We’re getting a lot of questions about Mom Decorah and eggs. When will she lay eggs? Will she lay three eggs again? We don’t want to count Mom’s eggs before she lays them, but we have some answers (and some speculation) to your questions!
Will a new mate equal later eggs?
Let’s start by taking a look at Mom’s egg laying history…
As the table above shows, Mom’s first egg (that we have a date for, since she laid eggs in 2008 but we don’t have a date) gradually moved earlier after her first season with Dad (the one exception is addressed at the end of this post). While it doesn’t always happen, a new mate (male or female) often pushes egg-laying a little later in the eagles and falcons we watch. Sometimes it happens for very obvious reasons, like mid-season mate replacement. Let’s say that female falcon A and male falcon B are nesting together on a cliff in mid-March. Falcon A has begun the process of egg production: her egg follicles are swelling, she’s gaining weight, and she’s copulating like crazy! Unfortunately, she’s killed or displaced by female falcon C, who is producing plenty of sex hormones, but no eggs. B doesn’t waste any time courting C. His bowing, gifts of food, and copulation will trigger her to begin egg production, but their egg-laying schedule will be pushed back by as much as or more than ten days. Absent other factors, it should float earlier in the years to come.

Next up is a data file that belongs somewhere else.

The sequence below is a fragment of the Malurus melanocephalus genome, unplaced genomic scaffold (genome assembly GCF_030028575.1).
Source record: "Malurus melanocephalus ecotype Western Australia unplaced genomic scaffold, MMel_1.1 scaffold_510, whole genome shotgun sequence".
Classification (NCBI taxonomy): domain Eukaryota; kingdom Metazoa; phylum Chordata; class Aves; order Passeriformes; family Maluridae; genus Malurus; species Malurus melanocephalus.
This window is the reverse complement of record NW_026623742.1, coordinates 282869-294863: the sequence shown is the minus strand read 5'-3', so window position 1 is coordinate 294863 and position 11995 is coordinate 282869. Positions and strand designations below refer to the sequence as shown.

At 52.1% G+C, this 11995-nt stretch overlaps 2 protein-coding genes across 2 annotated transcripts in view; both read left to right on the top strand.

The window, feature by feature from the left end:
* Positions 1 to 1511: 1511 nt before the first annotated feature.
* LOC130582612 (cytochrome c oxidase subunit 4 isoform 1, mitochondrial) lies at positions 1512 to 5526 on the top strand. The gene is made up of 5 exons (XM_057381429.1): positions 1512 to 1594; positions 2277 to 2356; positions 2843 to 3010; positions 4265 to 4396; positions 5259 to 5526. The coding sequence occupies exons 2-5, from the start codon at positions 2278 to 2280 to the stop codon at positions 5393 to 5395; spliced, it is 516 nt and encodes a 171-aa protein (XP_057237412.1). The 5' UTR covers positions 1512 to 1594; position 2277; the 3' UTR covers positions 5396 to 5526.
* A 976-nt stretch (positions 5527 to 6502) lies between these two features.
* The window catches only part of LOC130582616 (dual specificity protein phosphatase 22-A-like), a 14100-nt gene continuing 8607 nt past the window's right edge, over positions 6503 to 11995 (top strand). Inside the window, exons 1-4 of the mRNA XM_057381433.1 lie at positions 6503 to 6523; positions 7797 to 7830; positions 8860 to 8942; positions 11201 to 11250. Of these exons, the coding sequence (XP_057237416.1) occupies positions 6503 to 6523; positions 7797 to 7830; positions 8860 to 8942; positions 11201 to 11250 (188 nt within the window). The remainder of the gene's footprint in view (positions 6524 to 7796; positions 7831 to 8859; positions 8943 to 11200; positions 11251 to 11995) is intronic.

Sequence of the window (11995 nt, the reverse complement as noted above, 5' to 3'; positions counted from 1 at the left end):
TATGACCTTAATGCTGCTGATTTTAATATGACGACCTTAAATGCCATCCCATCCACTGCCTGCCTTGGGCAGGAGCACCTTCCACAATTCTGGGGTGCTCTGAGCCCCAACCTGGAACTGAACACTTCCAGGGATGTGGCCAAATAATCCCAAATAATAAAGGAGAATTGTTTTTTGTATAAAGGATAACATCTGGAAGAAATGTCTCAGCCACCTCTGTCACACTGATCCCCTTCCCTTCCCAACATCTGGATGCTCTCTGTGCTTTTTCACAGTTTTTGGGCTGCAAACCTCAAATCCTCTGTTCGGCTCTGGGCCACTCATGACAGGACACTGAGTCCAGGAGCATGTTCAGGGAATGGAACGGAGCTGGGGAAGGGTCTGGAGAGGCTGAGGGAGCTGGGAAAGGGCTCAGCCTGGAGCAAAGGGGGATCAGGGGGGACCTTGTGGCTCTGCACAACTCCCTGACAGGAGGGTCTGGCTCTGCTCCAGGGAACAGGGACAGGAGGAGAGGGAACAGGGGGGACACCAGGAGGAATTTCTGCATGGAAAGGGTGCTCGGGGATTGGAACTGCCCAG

But later egg-laying can also happen in new couples that don’t experience mid-season mate replacement. Both Mom Decorah and Ma FSV laid the first eggs of their lives in early March (March 2, 2009 for Mom Decorah and March 3, 2007 for Ma FSV) but moved earlier as the years progressed. However, Mom had just achieved sexual maturity when she bonded with Dad, so she didn’t have an established egg-laying schedule. Now that she does, a new mate might not change things – especially since UME-2 has already attempted to copulate with her three times that we know of. We are eagerly waiting to see what happens in 2019…talons crossed!
Can new mates equal less eggs?
We’re going to start by ruling out immature mates. While we haven’t heard of immature bald eagles nesting, we very occasionally see it in the falcons we monitor. When immature falcons lay eggs, they usually lay one or maybe two infertile eggs. Falcons and eagles may also lay fewer eggs in their first mature year of breeding. But once they’ve established a pattern and absent other factors like declining fertility, the birds we watch usually lay the same amount of eggs year after year, regardless of who they are mated with.
Will wild female birds of prey lay eggs in the absence of mates? They will not, which I think is part of what makes this question interesting. Lengthening photoperiods get sex hormones flowing, but sex hormones alone don’t cause yolks to swell and burst their egg follicles. While we don’t know all of the details, a male eagle is required for egg production to begin, although he doesn’t seem to have much of an impact on the number of eggs his mate produces. More about this later.